DOD will crack down on access to Niprnet

DOD will crack down on access to Niprnet

Maj. Gen. John H.

By Bill Murray

GCN Staff

The Office of the Secretary of Defense soon will issue a directive to eliminate unauthorized back-door access to the Non-Classified IP Router Network.

'It's being worked on right now,' said Air Force Maj. Gen. John H. Campbell, vice director of the Defense Information Systems Agency, who spoke at length recently about much of the work on DISA's plate.

'Unless you have a waiver with a specific reason,' Defense Department agencies will not be allowed to maintain these unapproved links, Campbell said in a recent interview.

It's unofficial

DOD officials are cracking down on unofficial connections to improve security, he said. 'The NIPRnet grew up around convenience, not security,' Campbell said.

With electronic commerce, logistics and other business processes heavily reliant on the Internet, DISA officials are using eight official NIPRnet gateways to improve access, Campbell said.

Meanwhile, regarding the Defense Information Infrastructure's Common Operating Environment, senior DOD brass recently reaffirmed their support for the DISA-run interoperability effort, Campbell said.

The department's work on developing an enterprisewide systems plan, known as the Global Network Information Enterprise initiative, will not eliminate DII COE, he said, echoing comments made recently by Marvin Langston, DOD's deputy chief information officer [GCN, May 10, Page 1].

Campbell said DOD officials are also pleased with the progress of Defense Message System installations. More than 210 sites worldwide use it, he said. Organizational use doubled during the past two months, while AUTODIN use decreased, Campbell said.

DISA's Joint Interoperability Test Command is testing DMS Release 2.1, Campbell said.

'The directories and infrastructure are stable and responsive,' he said. Message exchange, delivery, speed of service and other critical performance measures 'appear to be doing well,' he said.

DISA is planning several pilots later this year in support of medium-grade messaging, a managed commercial e-mail service targeted at users who do not need command and control capabilities, Campbell said. Medium-grade messaging will use DOD public-key infrastructure software certificates, he said.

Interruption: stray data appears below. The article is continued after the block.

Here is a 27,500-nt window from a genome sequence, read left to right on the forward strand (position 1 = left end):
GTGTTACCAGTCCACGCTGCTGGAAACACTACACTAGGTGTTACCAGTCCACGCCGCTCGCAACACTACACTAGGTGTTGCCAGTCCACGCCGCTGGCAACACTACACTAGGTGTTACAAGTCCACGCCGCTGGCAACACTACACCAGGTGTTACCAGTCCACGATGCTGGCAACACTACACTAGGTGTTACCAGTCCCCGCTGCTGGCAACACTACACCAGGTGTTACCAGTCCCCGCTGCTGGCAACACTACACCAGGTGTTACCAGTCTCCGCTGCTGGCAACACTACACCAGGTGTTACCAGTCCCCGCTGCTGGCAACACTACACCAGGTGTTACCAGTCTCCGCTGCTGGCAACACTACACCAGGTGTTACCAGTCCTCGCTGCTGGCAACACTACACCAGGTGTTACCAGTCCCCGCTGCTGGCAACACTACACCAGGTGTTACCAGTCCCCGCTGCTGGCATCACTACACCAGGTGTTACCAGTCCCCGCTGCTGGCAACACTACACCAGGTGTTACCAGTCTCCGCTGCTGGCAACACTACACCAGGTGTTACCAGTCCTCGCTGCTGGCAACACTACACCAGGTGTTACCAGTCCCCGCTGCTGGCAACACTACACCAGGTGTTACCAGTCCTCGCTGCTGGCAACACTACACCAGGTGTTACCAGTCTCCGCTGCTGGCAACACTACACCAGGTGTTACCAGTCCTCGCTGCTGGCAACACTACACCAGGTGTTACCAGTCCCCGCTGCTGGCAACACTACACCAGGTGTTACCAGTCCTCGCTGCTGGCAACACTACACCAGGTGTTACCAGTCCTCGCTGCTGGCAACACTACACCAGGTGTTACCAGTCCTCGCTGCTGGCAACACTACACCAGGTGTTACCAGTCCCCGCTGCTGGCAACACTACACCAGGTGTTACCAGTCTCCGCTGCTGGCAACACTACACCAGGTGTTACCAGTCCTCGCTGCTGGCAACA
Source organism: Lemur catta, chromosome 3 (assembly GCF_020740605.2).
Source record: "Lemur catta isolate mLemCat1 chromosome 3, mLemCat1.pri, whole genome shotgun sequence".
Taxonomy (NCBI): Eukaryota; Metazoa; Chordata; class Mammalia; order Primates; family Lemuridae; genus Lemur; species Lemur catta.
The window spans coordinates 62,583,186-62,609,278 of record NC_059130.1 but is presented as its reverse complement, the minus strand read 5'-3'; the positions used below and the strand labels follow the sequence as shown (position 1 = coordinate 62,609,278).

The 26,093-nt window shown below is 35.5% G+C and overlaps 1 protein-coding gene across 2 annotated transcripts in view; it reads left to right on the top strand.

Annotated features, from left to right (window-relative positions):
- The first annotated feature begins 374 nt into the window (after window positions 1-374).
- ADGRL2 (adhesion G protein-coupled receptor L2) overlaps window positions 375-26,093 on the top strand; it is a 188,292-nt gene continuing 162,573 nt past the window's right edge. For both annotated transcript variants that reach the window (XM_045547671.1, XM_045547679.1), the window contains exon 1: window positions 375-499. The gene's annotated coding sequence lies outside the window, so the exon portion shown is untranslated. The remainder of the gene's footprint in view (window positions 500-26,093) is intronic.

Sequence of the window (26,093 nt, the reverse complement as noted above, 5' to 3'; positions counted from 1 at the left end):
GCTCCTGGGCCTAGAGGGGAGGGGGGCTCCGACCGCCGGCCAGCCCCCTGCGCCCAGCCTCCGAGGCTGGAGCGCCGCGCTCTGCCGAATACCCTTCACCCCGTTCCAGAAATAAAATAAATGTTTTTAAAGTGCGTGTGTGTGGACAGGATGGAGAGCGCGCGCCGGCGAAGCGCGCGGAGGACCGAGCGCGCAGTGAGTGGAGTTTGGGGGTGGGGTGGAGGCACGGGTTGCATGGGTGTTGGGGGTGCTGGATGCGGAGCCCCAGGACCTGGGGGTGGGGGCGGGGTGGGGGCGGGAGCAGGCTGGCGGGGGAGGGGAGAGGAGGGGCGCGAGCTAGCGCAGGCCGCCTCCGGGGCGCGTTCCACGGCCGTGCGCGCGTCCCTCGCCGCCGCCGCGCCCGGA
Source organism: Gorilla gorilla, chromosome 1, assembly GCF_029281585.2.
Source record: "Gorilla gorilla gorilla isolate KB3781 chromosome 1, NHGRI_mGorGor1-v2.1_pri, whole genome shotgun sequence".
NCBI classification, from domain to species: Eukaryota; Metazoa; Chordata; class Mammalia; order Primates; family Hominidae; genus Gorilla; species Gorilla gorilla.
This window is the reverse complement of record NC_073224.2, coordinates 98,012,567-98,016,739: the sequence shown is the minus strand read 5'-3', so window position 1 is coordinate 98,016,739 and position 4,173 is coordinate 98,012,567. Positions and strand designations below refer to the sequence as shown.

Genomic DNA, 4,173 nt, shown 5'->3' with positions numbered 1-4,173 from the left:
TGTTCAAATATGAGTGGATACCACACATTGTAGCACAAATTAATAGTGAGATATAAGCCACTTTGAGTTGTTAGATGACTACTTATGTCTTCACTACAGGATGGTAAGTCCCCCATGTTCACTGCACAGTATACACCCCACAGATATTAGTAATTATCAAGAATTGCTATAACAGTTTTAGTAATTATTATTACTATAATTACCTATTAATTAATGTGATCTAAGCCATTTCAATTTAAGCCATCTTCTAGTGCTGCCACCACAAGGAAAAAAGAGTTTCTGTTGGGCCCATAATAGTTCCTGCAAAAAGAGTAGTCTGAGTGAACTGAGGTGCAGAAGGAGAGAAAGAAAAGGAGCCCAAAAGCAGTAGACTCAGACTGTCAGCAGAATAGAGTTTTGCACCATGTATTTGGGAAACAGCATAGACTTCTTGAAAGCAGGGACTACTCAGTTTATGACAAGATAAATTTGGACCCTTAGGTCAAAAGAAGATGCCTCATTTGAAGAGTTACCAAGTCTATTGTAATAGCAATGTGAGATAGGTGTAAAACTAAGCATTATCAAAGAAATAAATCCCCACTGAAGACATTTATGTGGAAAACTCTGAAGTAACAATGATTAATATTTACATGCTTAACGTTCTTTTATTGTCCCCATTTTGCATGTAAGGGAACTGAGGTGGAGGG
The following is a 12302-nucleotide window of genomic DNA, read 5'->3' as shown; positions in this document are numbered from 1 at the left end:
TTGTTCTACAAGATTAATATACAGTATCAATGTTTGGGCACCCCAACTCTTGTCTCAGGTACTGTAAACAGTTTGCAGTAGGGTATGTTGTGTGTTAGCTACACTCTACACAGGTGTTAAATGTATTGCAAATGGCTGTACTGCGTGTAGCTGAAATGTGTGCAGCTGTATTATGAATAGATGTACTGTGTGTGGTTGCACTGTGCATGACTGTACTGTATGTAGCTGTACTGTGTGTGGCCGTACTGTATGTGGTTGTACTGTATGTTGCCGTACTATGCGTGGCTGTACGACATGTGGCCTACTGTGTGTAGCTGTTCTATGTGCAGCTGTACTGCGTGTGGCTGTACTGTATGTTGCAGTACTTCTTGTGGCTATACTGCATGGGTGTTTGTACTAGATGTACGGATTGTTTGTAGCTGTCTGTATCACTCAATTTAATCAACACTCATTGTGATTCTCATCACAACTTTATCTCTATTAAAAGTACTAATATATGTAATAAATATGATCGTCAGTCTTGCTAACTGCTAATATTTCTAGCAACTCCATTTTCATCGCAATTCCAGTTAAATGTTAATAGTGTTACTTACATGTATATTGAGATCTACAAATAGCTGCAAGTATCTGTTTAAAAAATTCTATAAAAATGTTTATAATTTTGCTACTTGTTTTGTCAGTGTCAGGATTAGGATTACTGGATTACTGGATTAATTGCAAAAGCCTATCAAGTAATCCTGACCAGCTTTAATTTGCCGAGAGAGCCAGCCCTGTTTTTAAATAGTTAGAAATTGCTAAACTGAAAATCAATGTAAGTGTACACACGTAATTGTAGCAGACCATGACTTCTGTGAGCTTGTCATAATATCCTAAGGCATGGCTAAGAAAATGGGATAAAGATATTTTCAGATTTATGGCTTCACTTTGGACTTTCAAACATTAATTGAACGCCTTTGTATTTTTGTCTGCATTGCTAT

Campbell also praised the way DOD handled the Melissa virus. He said the department's systems defense team worked with software vendors to ensure software patches were available for DOD users to download within six hours of the first reports of the outbreak.

'By midnight, both patches worked, and they were posted on a Web site,' said Campbell, who is commander of the department's Joint Task Force for Computer Network Defense. Campbell said he was paged about the first DOD Melissa infections at 6:30 p.m. on March 26.

The department's Computer Emergency Response Center officials from each service asked organizations to post banners on their networks asking users not to open e-mail messages with subject headers reading 'important message from,' even if they knew the sender.

CERC has primary, day-to-day interaction with DOD organizations, Campbell said, and it reports to the task force, which is primarily concerned with organized attacks on Defense systems.

For example, no such attacks materialized during Operation Allied Force, Campbell said. 'There was quite a bit of hacker activity from Serbia, but by and large it falls into the nuisance category,' such as defacing Web sites, he said.

Network Associates Inc. of Santa Clara, Calif., and Symantec Corp. of Cupertino, Calif., the companies that produced the patches for Melissa, hold antivirus software licenses with DISA.

Campbell said DISA officials have committed to giving the task force $3.2 million in fiscal 2000.

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